If you would like to learn more about developing these mindfulness skills, check out our upcoming classes.

“Fruit of the Practice” Moments

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Sometimes a meditation practice can feel stale or boring or pointless. Then all of a sudden, out of the blue, a moment spontaneously arrives  where you know you’re experiencing life in a more open, curious, friendly or compassionate way. Those moments are the real “fruit of the practice”.

For instance, one day last fall I went to my 7 year old grandson’s house on the spur of the moment. I found him raking leaves with a 3 foot branch with an “L” shaped end. This seemed like very slow going to me and I found myself wanting to help him do it “right”. Then suddenly I became aware that this was an opportunity to join with him and be in the moment with his agenda in a supportive role. Together we found several ways to gather the leaves and the hour passed swiftly. As he jumped in the finished pile, we celebrated together with a squeal. Ah, what a delight!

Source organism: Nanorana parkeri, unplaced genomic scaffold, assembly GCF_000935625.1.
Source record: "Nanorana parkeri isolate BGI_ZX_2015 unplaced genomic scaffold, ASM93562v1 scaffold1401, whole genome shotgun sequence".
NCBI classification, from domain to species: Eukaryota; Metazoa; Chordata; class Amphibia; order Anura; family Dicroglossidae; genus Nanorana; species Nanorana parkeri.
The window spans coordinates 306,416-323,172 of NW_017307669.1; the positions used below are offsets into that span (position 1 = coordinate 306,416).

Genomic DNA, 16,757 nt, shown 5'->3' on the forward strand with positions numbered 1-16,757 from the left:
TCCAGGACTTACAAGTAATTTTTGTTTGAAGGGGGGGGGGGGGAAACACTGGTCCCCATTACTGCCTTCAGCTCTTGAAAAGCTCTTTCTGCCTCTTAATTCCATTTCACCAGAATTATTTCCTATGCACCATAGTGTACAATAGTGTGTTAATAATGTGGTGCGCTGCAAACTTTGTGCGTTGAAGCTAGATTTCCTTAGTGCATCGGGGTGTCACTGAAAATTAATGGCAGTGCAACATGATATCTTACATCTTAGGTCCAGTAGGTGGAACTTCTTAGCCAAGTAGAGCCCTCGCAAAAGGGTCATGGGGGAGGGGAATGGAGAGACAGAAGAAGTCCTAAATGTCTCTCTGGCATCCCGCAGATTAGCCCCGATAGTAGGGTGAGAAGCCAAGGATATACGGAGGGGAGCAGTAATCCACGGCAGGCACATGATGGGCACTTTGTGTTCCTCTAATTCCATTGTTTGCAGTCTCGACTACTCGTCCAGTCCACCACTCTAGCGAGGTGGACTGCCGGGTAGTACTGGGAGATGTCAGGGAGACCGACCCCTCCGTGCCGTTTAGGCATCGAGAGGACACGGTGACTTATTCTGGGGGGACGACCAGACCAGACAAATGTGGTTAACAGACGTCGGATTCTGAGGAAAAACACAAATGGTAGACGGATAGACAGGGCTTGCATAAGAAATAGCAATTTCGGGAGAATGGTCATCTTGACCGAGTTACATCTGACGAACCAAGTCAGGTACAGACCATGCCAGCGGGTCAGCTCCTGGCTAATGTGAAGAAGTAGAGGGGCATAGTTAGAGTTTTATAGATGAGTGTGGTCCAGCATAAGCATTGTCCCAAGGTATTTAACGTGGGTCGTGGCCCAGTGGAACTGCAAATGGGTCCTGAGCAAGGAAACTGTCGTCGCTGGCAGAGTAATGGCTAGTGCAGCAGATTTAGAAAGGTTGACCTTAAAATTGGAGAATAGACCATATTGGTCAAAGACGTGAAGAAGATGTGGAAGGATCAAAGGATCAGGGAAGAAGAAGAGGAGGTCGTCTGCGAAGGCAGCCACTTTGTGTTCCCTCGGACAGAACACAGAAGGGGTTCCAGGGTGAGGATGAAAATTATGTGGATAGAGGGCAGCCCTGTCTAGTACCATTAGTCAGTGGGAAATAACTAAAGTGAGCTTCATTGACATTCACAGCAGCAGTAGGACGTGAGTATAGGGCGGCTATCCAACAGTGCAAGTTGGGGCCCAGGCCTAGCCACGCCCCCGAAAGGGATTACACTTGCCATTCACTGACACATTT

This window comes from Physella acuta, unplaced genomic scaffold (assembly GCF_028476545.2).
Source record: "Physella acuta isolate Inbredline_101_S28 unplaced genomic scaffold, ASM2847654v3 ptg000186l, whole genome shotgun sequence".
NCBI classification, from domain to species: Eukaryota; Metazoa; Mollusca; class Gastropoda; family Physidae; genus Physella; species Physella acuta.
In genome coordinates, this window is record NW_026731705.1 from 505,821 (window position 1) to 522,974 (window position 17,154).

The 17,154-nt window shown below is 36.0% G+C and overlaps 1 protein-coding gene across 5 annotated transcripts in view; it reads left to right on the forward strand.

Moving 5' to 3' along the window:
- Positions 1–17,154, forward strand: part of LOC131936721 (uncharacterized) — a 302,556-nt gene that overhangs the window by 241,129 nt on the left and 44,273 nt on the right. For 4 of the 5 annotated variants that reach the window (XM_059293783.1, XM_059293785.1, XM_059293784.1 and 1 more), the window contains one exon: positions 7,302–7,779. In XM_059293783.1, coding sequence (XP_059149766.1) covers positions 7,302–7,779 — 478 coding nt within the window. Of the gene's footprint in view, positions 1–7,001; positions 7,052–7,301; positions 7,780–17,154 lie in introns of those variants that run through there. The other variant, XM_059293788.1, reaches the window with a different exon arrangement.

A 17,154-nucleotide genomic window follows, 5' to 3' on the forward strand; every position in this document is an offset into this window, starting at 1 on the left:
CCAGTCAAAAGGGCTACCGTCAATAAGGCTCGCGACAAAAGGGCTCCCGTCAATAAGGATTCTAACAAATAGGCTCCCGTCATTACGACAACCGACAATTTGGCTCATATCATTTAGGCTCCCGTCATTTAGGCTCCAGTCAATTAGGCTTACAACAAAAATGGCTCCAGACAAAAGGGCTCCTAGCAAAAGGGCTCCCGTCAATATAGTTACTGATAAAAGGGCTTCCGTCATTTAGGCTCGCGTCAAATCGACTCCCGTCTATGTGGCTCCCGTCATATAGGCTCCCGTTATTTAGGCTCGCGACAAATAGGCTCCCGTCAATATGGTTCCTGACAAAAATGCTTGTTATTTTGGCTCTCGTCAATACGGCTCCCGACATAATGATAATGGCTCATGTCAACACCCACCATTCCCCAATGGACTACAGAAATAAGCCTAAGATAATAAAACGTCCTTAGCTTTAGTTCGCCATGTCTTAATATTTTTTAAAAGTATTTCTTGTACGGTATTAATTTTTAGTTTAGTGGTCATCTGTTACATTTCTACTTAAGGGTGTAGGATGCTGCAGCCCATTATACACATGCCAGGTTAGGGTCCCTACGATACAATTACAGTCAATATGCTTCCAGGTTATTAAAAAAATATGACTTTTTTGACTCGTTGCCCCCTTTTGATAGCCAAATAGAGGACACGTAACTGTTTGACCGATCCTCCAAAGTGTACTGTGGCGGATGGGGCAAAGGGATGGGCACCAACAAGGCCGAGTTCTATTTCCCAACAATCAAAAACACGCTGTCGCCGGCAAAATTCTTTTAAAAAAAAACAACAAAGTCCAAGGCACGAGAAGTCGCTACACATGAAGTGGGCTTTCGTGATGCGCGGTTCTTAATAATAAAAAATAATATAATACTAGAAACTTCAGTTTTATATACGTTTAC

Another example was given by one or our students. While taking her dog for a walk one morning, she became aware he was looking at her anxiously as he prepared to ‘pee’. She suddenly realized how impatient and preoccupied she was, thinking about everything she needed to do back at the house.  She began to feel  apologetic for all those moments she ‘wasn’t there’ and the angst it generated in her dog…and in herself. Being present and enjoying those morning walks with her dog became a new mindfulness practice through which they were both nourished!

Another example is from a manager who became aware of how he habitually passed his employees in the hallway, preoccupied and in a rush…hardly noticing their presence.  He suddenly realized that his demeanor might be off putting and that he was missing a chance for positive interactions. He began to make walking mindfully down the hall a part of his daily practice.  Not only did his employees respond more positively, so did he!

We would love to hear some of your “fruit of the practice” moments and how they affected you in your life. Share them below in the “Comment” section. We will publish one of them in our next Newsletter.  Thank you in advance for sharing!